極主夫道 | Week 3 Discussion

Chapter 5 and 6

Start Date: 18 December
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P. 72, I never knew about yakuza members cutting off their little fingers (指詰め) to atone for messing up. Another new discovery!


Finished chapter 5 so far. A couple questions. Mainly because this chapter has me thinking, “did he really just say that?,” and “did he really just do that?.”

First on page 63: 声は出すな 目線も外せ. Is 出すな actually 出すない or kansai dialect for 出すね? Either way, does Tatsu actually walk up to a store clerk and say something like, “Don’t speak. Look away from me.”

Second, on page 65: Does Tatsu actually slap the store clerk in the face? The first panel certainly might suggest that. However, in the follow-up frame the clerk’s face hasn’t moved at all?! Moreover, to me it looks a bit like air particles coming off and around the clerks face. Perhaps suggesting that Tatsu threw a slap very close to the clerks face and intentionally missed? I failed to find the カヒ onomatopoeia listed in any of my usual digs, so that isn’t helping me out either way.

Edit: Forgot to mention the last panel on page 68. Just a single 顔 going on outside of a bubble. This is the author saying Miko is reacting to Tatsu’s facial expression? I feel I’m not completely getting the conveyance here.


Here it’s not really 出すない or 出すね, but it is “Don’t speak.”
Appending な to the normal non-past form of a verb is a rough command form. For example, the original title of the manga/anime “Keep Your Hands Off Eizouken!” is 映像研には手を出すな!(with 手を出すな being the “keep your hands off” part)
A note about that form is the form of the verb before な is important:
食べるな - “don’t eat!”, a rough command
食べな - “eat (please)” - a shortened request (because it’s a contraction of なさい)
Just another fun thing to get used to!
(and yeah, the joke is he’s approaching this and talking about it the same way you would a drug or arms deal)

I don’t think the art is very clear here, but I think he hit him in the throat (either by throwing something or by moving so quickly the movement didn’t register) just to interrupt his talking and nothing more. カハ sounds to me like a cough type of thing. And I figure it didn’t cause more of a reaction because he applied technique more-so than force and controlled whatever it was he did very precisely (I guess). I don’t think he meant it violently, he just wanted the clerk to stop talking and was apparently able to make that happen.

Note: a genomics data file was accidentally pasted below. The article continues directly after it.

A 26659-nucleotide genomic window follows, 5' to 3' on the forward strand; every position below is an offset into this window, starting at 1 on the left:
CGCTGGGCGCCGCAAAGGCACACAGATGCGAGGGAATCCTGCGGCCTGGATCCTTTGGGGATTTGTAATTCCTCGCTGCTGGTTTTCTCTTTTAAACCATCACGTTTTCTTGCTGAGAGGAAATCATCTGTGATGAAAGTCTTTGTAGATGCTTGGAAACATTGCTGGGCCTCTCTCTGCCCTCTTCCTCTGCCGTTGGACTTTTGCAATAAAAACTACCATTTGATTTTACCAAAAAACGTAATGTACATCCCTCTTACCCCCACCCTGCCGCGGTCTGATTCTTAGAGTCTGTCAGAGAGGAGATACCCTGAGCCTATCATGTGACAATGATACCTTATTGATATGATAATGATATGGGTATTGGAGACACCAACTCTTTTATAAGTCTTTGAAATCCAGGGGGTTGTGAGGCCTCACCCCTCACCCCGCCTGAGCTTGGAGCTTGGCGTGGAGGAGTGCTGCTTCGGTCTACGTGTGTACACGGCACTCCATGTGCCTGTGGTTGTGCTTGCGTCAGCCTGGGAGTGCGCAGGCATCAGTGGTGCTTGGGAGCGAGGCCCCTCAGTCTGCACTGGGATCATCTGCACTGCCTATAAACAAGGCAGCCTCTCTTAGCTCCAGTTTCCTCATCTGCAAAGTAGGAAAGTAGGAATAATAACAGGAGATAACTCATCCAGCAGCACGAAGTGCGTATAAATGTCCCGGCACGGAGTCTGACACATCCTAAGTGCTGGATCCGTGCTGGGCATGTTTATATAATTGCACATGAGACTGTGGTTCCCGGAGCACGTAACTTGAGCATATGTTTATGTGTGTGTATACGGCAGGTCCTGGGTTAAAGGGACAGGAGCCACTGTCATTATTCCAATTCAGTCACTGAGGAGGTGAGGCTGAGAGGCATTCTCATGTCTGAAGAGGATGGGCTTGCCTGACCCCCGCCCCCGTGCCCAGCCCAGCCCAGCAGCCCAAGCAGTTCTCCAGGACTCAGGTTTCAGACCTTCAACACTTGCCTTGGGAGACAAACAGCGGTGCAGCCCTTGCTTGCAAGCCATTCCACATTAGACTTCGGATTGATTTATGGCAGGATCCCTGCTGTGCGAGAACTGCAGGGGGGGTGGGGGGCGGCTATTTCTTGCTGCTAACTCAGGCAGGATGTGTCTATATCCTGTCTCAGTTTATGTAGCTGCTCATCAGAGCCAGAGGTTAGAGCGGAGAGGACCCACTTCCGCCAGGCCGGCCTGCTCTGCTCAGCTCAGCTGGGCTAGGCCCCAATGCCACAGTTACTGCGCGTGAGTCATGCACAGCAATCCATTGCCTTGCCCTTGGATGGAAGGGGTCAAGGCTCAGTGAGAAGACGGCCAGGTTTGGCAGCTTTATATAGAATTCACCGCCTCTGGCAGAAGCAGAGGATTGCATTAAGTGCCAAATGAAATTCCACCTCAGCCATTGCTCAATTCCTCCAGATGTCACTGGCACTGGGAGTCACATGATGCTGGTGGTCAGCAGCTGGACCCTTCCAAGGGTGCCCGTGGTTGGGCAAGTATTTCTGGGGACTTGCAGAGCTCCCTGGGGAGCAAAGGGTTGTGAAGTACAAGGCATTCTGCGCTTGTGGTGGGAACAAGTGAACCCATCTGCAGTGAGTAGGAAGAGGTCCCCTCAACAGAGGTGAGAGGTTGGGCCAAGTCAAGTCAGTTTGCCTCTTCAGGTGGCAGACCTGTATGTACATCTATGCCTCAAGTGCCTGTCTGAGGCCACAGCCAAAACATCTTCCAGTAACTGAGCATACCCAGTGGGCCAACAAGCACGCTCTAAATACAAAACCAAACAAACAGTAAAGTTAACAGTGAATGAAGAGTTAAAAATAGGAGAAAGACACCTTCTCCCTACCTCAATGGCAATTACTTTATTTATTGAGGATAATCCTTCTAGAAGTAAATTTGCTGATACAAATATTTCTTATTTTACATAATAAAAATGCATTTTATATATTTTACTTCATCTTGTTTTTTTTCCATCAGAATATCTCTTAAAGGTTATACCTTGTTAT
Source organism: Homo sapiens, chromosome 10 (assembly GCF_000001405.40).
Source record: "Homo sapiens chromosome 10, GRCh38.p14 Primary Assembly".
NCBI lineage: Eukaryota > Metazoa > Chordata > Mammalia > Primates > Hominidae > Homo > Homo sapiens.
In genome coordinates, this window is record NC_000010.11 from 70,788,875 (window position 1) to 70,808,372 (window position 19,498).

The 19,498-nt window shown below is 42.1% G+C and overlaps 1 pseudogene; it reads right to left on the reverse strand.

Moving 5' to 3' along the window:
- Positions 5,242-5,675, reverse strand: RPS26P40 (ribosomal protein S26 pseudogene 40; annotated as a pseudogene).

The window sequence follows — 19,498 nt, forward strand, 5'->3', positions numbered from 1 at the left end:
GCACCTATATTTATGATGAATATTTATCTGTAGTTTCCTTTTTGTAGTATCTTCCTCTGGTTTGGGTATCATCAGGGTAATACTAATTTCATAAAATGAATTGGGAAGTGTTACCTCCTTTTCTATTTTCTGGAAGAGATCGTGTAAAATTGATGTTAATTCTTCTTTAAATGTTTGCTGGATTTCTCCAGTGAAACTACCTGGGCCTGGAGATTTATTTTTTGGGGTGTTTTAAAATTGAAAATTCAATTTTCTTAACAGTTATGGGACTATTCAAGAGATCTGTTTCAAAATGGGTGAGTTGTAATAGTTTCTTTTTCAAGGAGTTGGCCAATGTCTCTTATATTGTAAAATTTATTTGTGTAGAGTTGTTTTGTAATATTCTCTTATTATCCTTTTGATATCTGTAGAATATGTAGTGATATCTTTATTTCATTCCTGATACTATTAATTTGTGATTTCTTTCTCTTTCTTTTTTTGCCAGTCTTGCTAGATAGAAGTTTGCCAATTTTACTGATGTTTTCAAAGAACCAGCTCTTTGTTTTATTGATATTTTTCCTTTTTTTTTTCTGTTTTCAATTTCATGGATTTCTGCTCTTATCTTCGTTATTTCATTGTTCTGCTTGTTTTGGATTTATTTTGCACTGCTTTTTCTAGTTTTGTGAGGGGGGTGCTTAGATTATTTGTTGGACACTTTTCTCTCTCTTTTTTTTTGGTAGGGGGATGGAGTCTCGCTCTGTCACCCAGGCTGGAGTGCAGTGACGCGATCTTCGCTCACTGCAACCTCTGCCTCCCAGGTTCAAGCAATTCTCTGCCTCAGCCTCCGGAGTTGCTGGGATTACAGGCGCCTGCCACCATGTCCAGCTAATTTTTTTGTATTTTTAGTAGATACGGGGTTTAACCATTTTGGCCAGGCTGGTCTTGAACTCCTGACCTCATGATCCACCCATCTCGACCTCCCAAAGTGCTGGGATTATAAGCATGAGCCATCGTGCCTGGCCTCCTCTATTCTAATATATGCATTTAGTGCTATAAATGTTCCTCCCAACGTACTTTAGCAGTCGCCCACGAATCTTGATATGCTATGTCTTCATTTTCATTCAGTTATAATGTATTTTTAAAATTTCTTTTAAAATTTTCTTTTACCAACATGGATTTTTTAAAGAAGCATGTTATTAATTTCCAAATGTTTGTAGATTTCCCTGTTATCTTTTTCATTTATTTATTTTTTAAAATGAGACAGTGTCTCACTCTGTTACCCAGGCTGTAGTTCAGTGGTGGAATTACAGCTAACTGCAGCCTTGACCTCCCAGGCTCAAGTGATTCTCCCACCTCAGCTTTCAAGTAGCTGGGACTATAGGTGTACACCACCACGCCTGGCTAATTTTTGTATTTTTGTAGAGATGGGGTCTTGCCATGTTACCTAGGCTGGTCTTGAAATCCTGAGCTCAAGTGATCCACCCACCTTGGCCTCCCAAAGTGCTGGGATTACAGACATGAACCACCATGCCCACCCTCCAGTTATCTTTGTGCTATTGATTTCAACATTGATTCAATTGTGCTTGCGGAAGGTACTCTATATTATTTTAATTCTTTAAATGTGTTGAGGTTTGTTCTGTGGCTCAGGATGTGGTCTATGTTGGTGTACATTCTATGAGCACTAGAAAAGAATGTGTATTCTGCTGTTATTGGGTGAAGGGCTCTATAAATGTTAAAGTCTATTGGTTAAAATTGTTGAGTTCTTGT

Yeah, I’d say so. Just reacting to his intense facial expression lit by the candles but not forming a coherent sentence about it. In English it would have to be like, “his face…!!” but if you similarly contract Japanese (even more than it usually is)… then, well, just is enough in context, and much much more natural than just “FACE” would be in English. (その顔…! would have worked too and been a little more clear but might have conveyed the deadpan shock a little less)


Thank you very much for you help. な as a rough command form, huh? Probably something I learned and forgot. Having never seen it out in the wild before now. This kind of character(Tatsu), I imagine, will be using this a lot.


I’m stalling out on a couple things here …

p.80 イモひいてんちゃうぞ … pulling potatoes? I got nothing.

P.81 所詮は美久が義理事(結婚式)でもうてきた素人やの … best guess … Miku brought some amateurs to our wedding after all, didn’t she?

Thanks in advance for the help! :slight_smile:


I googled the phrase and it appears to have confused Japanese readers as well! Here’s an official definition of what イモを引く means: ビビる. I’m not amazingly great at parsing exactly what contractions boil down to, but it sounds like he’s admonishing the vacuum for being too timid about the cleaning. Looking around a bit more, it sounds like it’s yakuza slang.

I thiiiink the もうてきた here is a 関西弁ish もってきた and you’re along the right lines! In that I think he’s saying that the vacuum was brought as part of their marriage (i.e. it was hers beforehand), and the joke is that he’s treating the vacuum like a yakuza underling who got brought in as part of an alliance but isn’t up to snuff. So the amateur that Miku brought is in this case… the roomba.
Could always be wrong of course though.


Seconding these questions and adding another: